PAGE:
My birthday is fast approaching, so I have been scouring through some of my favorite recipes in search of just the right birthday supper. Although I haven’t yet finalized the menu (I haven’t even narrowed down country of origin yet – Mexico, France and Italy are the top three contenders), I did want to take a moment to share a wonderful grilled chicken dish. This chicken can be cooked on the grill (best) or on rainy days, it can be broiled in the oven.
In Italy, especially Rome and Tuscany, this is known as the Devil’s grilled chicken because of the diabolical quantity of crushed black peppercorns used in the dish. (Although some claim it is because of the way the flames lick at the chicken, while others say the name came from the way the wings of the flatten chicken stick up, like the horns of the devil himself). In reality, although the chicken is peppery, its most striking quality is its fragrance, the accumulation of scents from the grill, the pepper and the lemon. The most difficult step in the preparation is that the chicken must be split open and pounded flat. (In Tuscany, the chicken is actually weighted down under two foil-wrapped bricks or pressed beneath a heavy cast iron skillet). Before it is grilled, the chicken must be rubbed with peppercorns and allowed to marinate for at least 2 hours in a combination of lemon juice and olive oil.
The beauty of this dish is that it can be prepared in the morning, placed into a re-sealable plastic bag and brought to the river or park for a picnic. Simply allow the chicken to ferment in the marinade. By the time you have arrived at your destination and prepared a fire, the bird is ready for grilling.
Devil’s Grilled Chicken
3 ½-lb Roasting chicken
1 tablespoons black peppercorns
1/3 cup freshly squeezed lemon juice
2 tablespoons olive oil
salt to taste
The chicken must be flattened into a shape that will look more like that of a butterfly than a bird. Place the chicken on a work counter with the breast facing down. Using a cleaver, split it open along the entire backbone. Crack the breastbone from behind, spreading the chicken as flat as you can with your hands. Turn it over with its breast facing you. Make cuts where the wings and legs join the body, without detaching them, but for the purpose of spreading them out flat. turn the chicken over, breast facing down again, and pound it as flat as you can, using a meat pounder or the flat side of a cleaver.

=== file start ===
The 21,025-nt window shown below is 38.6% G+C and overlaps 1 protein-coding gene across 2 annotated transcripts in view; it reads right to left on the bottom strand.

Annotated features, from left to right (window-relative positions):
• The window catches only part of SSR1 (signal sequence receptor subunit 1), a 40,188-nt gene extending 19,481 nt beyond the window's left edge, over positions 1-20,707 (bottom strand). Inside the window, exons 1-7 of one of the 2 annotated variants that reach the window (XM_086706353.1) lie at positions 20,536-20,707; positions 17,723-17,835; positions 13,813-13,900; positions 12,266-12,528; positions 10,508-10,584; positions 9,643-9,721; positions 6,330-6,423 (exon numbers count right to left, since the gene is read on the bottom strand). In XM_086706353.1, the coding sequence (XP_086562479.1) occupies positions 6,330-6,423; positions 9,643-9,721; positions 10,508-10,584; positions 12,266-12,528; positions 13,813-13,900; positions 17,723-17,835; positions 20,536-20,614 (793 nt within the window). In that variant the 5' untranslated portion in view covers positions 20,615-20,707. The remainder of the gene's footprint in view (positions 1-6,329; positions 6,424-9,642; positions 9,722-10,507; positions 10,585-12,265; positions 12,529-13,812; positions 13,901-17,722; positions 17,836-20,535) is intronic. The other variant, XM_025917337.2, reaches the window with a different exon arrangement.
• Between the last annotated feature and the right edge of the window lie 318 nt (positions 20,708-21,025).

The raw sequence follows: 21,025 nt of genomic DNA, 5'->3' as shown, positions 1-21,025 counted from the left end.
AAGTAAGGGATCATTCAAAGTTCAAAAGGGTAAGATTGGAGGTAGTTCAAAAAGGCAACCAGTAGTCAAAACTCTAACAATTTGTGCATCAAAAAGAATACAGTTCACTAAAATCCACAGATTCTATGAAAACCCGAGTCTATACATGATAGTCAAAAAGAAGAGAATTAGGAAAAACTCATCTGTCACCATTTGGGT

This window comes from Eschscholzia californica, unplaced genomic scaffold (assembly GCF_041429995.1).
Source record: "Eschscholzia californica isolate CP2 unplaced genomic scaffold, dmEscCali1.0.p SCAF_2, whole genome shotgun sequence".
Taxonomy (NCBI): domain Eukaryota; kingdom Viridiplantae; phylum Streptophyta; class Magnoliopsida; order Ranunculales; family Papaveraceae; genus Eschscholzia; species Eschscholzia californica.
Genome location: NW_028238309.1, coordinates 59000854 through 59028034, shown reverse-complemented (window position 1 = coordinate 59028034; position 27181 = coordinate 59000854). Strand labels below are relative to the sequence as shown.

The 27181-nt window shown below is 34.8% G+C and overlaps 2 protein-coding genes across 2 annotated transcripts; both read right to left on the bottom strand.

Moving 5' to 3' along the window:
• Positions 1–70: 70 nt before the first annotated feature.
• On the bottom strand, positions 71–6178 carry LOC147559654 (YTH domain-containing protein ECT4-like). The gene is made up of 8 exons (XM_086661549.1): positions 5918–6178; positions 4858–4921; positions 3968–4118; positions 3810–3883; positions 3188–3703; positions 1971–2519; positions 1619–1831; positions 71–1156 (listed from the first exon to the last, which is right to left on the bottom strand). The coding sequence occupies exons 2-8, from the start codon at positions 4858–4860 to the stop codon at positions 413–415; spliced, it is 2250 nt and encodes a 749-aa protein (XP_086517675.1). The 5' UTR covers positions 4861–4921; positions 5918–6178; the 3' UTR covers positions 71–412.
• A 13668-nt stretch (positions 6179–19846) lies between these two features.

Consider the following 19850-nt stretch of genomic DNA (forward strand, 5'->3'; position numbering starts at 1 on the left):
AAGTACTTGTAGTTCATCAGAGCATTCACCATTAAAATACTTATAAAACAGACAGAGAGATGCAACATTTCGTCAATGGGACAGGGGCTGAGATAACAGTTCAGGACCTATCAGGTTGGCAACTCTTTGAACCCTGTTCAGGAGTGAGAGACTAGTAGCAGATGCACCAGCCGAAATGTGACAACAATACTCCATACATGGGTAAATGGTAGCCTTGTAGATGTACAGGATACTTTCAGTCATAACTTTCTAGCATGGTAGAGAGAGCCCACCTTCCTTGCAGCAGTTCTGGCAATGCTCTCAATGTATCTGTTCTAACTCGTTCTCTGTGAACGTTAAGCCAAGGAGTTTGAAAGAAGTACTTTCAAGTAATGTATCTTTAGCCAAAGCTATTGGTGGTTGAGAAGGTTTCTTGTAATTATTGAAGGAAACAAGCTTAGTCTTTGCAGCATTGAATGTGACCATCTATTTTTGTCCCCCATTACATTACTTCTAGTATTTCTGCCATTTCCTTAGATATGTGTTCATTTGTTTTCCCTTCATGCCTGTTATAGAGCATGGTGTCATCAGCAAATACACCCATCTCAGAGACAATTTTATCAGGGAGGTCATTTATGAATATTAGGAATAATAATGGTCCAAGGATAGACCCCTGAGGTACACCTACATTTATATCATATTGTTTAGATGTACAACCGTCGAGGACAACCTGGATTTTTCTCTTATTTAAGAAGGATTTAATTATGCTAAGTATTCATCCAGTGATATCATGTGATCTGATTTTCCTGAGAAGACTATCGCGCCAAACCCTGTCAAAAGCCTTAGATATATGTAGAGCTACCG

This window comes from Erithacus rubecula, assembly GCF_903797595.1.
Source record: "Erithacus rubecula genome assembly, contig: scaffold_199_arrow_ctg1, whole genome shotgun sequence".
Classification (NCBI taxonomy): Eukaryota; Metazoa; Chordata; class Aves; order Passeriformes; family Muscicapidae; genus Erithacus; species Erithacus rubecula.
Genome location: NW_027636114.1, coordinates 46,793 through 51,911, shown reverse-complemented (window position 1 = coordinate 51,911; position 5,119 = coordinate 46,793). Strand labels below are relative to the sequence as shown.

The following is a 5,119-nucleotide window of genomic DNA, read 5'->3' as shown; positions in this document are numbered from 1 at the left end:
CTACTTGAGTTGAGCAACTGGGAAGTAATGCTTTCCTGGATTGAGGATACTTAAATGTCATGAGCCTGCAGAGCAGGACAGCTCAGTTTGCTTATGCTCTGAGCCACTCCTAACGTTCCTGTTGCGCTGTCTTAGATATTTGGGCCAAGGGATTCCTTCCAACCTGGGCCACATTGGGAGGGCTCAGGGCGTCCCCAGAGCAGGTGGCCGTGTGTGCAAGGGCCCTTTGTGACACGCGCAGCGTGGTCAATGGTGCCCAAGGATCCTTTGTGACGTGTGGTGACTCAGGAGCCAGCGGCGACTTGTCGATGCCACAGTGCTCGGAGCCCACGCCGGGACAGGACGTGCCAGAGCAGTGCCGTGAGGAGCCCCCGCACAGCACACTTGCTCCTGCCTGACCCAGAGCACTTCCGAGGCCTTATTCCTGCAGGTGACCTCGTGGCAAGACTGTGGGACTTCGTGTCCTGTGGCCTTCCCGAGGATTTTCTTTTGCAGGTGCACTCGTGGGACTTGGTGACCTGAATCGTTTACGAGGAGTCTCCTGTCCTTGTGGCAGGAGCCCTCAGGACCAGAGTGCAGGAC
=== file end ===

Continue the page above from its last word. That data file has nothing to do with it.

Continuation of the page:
Wrap the peppercorns in a towel and crack them with a mallet, meat pounder or a hammer.
Put the chicken in a deep dish, and rub the cracked peppercorns into it, covering as much of it as you can. Pour in the lemon juice and olive oil. Let the chicken steep for 2-3 hours, turning it and basting it from time to time.
If cooking the chicken indoors, preheat the broiler at least 15 minutes in advance. If using charcoal, light it in sufficient time to form a coat of white ash.
Sprinkle the chicken with salt, place in broiler pan, if indoors, or on the grill, if outdoors, with the skin side facing the source of heat. Cook until the skin becomes colored brown, then baste it with a little of the marinade, turn it over and continue to cook. The chicken is done when the thigh feels very tender when prodded with a fork. The cooking times vary considerably, depending on the intensity of the fire and the chicken itself. You should run out of marinade long before the bird is cooked through.
When ready, sprinkle with a little fresh ground black pepper and serve at once. It is not necessary to allow the bird to rest.